President Donald J. Trump's alleged interference with a federal investigation set alarm bells ringing in the stock market. Both the Dow and the Standard & Poor 500 suffered their steepest one day dip since September 9th. Investor hopes for any kind of pro-business policies and tax cuts have begun to fade as a result of these developments. It did not help matters that James Comey, the former head of the FBI, said Trump had urged him to end the investigation into Michael Flynn's links with Russia. Flynn was the National Security Adviser before Trump fired him.
Losses all around
Nasdaq suffered the maximum loss for a day since June 24th, which was the day news was released of the UK’s decision to exit the European Union. The S&P technology and S&P finance saw losses as the technology sector dropped 2.8 percent, and the financial sector fell by 3 percent.
The White House had a rocky week after Trump’s sudden firing of Comey, the FBI Chief. He also reportedly disclosed sensitive and classified information to the foreign minister of Russia concerning an operation relating to Islamic States. These developments planted a seed of uncertainty into investors' minds. Their confidence in the President’s ability to fulfill his pre-election promises of fiscal stimulus, tax cuts and deregulation is dwindling. Investor anticipation for such promises resulted in record setting Wall Street rallies. Selling increased in the afternoon hours of May 17th and three important indexes closed near their session’s lows.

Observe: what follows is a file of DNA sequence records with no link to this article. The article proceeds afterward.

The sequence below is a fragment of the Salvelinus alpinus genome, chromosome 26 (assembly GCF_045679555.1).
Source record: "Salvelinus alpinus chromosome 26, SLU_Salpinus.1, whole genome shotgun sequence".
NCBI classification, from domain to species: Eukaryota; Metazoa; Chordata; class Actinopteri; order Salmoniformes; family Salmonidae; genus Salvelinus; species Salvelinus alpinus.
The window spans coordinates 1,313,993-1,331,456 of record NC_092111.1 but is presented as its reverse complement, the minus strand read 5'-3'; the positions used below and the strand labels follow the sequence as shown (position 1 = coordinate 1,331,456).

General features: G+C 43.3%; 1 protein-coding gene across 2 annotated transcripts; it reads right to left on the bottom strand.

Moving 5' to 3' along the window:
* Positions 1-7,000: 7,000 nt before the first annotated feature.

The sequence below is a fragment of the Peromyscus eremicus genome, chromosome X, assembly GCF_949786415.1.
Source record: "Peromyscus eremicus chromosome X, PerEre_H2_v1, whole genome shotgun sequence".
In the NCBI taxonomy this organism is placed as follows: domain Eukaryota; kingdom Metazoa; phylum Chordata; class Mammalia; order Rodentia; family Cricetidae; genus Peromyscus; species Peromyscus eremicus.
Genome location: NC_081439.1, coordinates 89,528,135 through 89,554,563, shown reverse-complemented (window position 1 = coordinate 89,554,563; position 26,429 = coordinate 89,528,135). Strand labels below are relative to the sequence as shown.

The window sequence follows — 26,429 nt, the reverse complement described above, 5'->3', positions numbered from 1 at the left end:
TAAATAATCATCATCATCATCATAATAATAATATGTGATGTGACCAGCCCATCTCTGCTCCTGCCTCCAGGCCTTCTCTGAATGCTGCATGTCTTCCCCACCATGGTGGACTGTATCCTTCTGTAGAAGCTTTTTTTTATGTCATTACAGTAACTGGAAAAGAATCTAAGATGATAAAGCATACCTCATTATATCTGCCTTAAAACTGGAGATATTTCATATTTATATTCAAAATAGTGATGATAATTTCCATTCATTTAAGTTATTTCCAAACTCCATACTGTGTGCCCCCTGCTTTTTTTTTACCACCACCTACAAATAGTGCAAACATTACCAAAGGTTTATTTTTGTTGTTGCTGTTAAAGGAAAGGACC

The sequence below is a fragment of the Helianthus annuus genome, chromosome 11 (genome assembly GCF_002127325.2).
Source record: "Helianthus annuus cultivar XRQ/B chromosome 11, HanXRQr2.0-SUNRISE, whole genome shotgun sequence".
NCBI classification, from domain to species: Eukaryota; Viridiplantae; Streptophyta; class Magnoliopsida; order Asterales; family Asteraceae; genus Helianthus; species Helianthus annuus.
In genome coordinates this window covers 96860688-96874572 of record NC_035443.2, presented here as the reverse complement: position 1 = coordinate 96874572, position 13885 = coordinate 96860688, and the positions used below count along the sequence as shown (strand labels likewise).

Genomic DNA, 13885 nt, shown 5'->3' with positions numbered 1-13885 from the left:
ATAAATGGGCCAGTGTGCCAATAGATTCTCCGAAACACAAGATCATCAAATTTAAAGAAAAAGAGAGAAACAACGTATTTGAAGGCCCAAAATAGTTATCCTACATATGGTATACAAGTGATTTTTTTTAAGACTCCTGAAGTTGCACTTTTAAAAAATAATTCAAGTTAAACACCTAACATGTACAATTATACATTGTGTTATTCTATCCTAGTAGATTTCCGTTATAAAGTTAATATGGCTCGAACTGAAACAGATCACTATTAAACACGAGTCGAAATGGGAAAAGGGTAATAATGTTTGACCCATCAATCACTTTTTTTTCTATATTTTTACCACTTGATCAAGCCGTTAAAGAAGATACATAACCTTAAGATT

Both the S&P 500 and the Dow dropped below the 50 day moving average for the time since the latter days of April. The S&P started the session about 0.74 percent lower. This was the biggest down opening since March 30, 2009 which started with a fateful 0.84 percent down. The DJIA or Dow Jones Industrial Average fell 1.78 percent or 372.82 points to 20,606.93. The Standard & Poor 500 lost 1.82 percent or 43.64 points to 2,357.03. The Nasdaq Composite dipped 2.57 percent or 158.63 points to 6,011.24. VIX, the “fear gauge” of Wall Street increased to 15.34, which is the highest its been since April 18th. The S&P bank sub-sector fell 4 percent. Leading the downward trend was Bank of America with a 5.9 percent dip. JPMorgan followed close behind with a 3.8 percent drop.
According to Donald Selkin of New York's Newbridge Securities, the bull market continues, but an absence of motivation due to politics have dampened enthusiasm. The earnings season is also three months away.